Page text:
Caveolin-1 isoform Post-translational modification Subcellular localization Type of cell Antibody Technique Reference
Cav-1 α Deep caveolaeHuman skin fibroblastRabbit polyclonal sc-894 (Sta Cruz), mouse monoclonal clone 2234 (Transduction Lab)Freeze-fracture immunoelectron microscopy[31]
Cav-1 α/β Deep and shallow caveolae Mouse monoclonal clone Z034 (Zymed Lab), mouse monoclonal clone 2297 (Transduction Lab)  
Cav-1 α Micropatches within the cell, less prevalent along the edge of the cellFRT (rat thyroid epithelial cell line)Mouse monoclonal (Transduction Lab clone 2234)Confocal immunofluorescence[30]
Cav-1 α/β Intense accumulation of micropatches along the leading edgeFRT (rat thyroid epithelial cell line)Mouse monoclonal (Transduction Lab clone 2297)  
Cav-1 Rear of planar migrating cell
Front of transmigrating cell
Bovine aortic endothelial cellRabbit polyclonal (BD Biosciences)Immunofluorescence microscopy[209]
GFP-Cav-1 Cell-cell contact sitesNIH3T3 (mouse fibroblast cell line)  In vivo fluorescence microscopy[116]
Cav-1 Focal adhesionsSenescent human foreskin fibroblastsMouse monoclonal (C43420, Transduction Lab)Immunofluorescence confocal microscopy[210]
Cav-1 CytoplasmHuman keratinocytes and fibroblasts Immunofluorescence[65]
Cav-1 Nucleus (nuclear matrix and chromatin)SKOV3 (human ovarian carcinoma cells)Mouse monoclonal (Santa Cruz)Immunofluorescence confocal microscopy, chromatin immune precipitation, GFP-Cav-1[72]
Cav-1 Secretory vesiclesMouse salivary gland, anterior pituitary Immunofluorescence and immunogold detection[65]
Cav-1 α/β MitochondriaRat liver Immunoblotting, immunoprecipitacion, electron microscopy immunogold detection[65]
Cav-1pY14Cytoplasmic vesicles when treated with pervanadate or hydrogen peroxideHuman umbilical vein endothelial cells and bovine aortic endothelial cellsRat monoclonalImmunofluorescence microscopy[211]
Cav-1pY14Focal adhesionsNIH3T3 (mouse fibroblast cell line)Mouse monoclonal (Transduction Lab clone 56)Immunofluorescence microscopy[46]
Cav-1pY14Focal adhesionsNIH3T3 expressing v-SrcMouse monoclonal (Transduction Lab clone 56)Immunofluorescence confocal microscopy[39]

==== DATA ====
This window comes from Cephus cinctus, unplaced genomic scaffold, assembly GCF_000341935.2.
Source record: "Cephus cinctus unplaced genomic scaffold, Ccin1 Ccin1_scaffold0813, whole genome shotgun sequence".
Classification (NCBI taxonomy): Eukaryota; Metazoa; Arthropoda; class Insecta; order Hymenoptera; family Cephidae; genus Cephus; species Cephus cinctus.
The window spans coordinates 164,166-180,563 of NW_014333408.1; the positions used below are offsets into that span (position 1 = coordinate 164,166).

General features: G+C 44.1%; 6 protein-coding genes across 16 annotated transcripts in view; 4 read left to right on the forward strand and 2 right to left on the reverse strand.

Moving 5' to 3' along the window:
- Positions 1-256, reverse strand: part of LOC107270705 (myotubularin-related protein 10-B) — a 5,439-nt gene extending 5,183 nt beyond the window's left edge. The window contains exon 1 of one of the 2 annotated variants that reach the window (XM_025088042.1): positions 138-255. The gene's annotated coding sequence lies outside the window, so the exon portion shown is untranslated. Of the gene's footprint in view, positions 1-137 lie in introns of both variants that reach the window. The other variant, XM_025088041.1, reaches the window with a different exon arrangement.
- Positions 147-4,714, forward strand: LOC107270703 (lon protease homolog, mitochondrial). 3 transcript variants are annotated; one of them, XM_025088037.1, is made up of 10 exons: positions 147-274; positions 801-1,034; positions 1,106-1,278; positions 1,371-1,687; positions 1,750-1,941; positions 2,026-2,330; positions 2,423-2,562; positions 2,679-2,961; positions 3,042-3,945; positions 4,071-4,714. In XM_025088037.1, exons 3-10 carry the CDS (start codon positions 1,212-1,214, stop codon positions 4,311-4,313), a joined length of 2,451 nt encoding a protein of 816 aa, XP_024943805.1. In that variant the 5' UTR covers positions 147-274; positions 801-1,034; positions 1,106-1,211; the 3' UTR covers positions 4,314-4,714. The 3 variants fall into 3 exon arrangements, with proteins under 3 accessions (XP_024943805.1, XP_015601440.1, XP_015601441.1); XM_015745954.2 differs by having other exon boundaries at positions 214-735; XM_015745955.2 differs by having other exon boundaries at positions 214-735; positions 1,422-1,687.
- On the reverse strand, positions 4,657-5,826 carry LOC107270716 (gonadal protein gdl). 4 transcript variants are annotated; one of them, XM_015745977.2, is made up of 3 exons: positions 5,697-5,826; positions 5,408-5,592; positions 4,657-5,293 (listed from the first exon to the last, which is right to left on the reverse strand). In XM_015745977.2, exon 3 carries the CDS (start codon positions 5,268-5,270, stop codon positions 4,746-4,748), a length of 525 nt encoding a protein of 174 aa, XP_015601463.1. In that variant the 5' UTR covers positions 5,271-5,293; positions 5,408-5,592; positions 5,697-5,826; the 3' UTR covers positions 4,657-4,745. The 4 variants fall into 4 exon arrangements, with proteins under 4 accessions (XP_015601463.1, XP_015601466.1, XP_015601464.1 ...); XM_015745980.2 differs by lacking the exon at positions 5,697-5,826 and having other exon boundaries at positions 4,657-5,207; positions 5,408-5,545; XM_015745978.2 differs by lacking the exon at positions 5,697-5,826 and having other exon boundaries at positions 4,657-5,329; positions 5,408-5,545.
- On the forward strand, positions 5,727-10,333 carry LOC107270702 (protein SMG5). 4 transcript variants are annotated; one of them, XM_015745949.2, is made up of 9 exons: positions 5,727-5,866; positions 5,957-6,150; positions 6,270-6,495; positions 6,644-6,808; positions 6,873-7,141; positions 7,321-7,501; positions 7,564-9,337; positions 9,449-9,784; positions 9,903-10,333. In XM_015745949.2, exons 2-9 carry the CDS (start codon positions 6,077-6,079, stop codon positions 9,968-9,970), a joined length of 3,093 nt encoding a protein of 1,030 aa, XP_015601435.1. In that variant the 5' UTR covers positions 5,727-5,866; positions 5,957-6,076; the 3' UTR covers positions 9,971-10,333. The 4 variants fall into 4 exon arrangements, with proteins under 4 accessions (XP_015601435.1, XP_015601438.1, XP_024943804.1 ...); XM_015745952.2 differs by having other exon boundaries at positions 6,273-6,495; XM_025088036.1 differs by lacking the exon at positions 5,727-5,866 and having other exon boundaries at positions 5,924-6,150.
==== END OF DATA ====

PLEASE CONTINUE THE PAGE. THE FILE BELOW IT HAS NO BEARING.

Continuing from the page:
Cav-1pY14Cytoplasmic and flat intramembrane particle-free areasrcts NRK (rat kidney cell line expressing temperature sensitive src)Rabbit antiserumImmunofluorescence microscopy and freeze fracture immunoelectron microscopy[212]

Caveolin-1 was initially described as a prevalent target for tyrosine phosphorylation in Rous sarcoma virus transformed chicken fibroblasts [33–35]. Importantly, for the subsequent discussion, only caveolin-1α contains a tyrosine residue at position 14 that is frequently phosphorylated in response to cell stimulation by agonists including insulin [36–38], epidermal growth factor (EGF) [39, 40], platelet-derived growth factor (PDGF) in conjunction with loss of sterols [41], a progesterone analogue [42], mechanical stress [43] and oxidative stress [44–46]. Interestingly, however, whether phosphorylation occurs at this site in response to a stimulus is cell dependent. In adipocytes, for instance, tyrosine phosphorylation of caveolin-1 is observed only in response to insulin, but not with EGF PDGF, tumour necrosis factor (TNF)-α or interleukin (IL)-6 [39]. Non-receptor src-family tyrosine kinases, such as c-Src and c-Abl, have frequently, but not exclusively, been implicated in caveolin-1 phosphorylation at this site (see [36–46]).

In addition to caveolins-1α and -1β, three different isoforms of caveolin-2 (caveolin-2α, -2β and -2γ) have been detected, although these are less well characterized [23, 47]. Caveolins-1 and -2 are broadly expressed, while caveolin-3 expression is limited to muscle and glial cells [20, 21]. Genes encoding each family member share significant homology. Also caveolin homologs have been described in zebrafish D. rerio[32] and the nematode C. elegans[48].